(5) The proposed use would violate a previous stipulation between Scotch Plains and Westfield;
(6) The proposed use would constitute an arbitrary, capricious and unreasonable act.
The property upon which the town garage is to be constructed is part of Lot 1, Block 785, as laid out and delineated on the tax map of the Town of Westfield. This same property was a part of the Township of Fanwood (now Scotch Plains) prior to 1915. At that time, in response to a resolution of the governing body of Westfield, the Legislature enacted legislation annexing this land to Westfield. The act of annexation is chapter 270 of the Laws of 1915. It is the contention of plaintiffs that this legislation was defective, and that Lot 1, Block 785, never became a part of Westfield, and presumably they contend that it still remains a part of what is now Scotch Plains. Seemingly, this is the first time this legislation has been attacked in a period of some 48 years. The exact basis of their contention that L. 1915, c. 270, is defective is that the beginning point of the annexation, as described in the act, is "Rahway road." Since it is apparent that there is no such street in the vicinity, plaintiffs contend that the annexation is inaccurately described and uncertain, thereby rendering it defective. Plaintiffs further argue that the act of annexation should be complete and exact on its face, and that extrinsic evidence should not be used to determine the land annexed.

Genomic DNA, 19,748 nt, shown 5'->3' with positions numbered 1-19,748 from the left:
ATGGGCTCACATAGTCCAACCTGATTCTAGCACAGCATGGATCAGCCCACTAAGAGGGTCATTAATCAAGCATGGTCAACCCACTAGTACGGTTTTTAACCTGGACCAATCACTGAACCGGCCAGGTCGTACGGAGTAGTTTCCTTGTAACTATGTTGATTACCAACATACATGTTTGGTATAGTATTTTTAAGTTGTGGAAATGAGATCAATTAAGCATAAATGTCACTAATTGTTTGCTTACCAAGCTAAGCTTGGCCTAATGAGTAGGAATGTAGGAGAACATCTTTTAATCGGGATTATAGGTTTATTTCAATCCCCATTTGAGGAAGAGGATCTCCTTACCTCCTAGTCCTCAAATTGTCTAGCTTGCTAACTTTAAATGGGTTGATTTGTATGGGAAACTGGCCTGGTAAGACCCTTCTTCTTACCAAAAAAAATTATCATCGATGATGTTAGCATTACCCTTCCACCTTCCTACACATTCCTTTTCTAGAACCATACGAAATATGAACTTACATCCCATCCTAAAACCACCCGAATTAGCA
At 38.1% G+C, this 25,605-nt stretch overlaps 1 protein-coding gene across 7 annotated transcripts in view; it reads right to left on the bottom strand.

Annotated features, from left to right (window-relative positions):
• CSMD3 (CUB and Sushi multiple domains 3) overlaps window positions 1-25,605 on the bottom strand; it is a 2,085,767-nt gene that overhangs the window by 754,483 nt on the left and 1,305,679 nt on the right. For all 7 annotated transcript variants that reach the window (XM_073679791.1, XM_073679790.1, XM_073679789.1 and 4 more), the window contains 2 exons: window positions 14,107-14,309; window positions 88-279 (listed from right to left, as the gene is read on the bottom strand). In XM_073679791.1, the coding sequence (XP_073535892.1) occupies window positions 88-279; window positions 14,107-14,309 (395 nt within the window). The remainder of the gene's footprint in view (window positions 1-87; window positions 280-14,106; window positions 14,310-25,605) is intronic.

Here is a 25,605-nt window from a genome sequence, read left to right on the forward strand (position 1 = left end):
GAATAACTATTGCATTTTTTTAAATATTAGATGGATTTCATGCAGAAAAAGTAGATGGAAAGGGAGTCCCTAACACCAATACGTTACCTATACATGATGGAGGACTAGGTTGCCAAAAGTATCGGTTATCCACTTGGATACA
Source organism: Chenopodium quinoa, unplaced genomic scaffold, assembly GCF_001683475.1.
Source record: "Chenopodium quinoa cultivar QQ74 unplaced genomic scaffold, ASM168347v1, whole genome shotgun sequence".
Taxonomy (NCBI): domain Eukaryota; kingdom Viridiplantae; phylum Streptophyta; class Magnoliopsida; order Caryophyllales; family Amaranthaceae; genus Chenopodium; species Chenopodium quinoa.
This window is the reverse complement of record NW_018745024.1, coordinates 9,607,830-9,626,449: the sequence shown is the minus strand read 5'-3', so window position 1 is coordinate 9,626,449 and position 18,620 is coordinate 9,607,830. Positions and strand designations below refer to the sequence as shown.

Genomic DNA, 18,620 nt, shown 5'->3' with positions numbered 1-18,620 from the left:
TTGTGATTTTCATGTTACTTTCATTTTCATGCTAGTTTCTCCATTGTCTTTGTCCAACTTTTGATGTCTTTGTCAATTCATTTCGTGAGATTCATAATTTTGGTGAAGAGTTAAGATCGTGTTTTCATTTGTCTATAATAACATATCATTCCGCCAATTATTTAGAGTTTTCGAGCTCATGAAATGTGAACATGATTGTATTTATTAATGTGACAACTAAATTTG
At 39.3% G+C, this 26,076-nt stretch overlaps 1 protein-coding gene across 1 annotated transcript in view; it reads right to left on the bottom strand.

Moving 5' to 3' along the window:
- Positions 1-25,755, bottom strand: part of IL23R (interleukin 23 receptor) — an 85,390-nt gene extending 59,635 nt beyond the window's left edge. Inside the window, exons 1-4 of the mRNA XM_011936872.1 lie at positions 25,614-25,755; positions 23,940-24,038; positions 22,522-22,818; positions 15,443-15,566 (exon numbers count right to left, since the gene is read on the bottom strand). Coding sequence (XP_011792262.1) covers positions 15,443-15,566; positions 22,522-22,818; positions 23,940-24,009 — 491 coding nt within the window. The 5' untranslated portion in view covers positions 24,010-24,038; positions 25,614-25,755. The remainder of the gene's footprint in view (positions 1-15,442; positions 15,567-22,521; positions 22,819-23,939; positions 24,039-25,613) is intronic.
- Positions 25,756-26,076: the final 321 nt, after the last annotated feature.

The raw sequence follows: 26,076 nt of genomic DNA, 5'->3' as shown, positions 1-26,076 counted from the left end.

The parties have evidently felt that N.J.S.A. 40:43-67 et seq. is not applicable here. The above statute provides that in case of disputed municipal boundaries the matter may be referred to a commission by the court. The court agrees that this statute is inapplicable in the instant suit since we are here confronted not so much with a boundary dispute as with the validity of an act of the Legislature. This latter matter is properly a judicial function rather than a quasi-judicial one.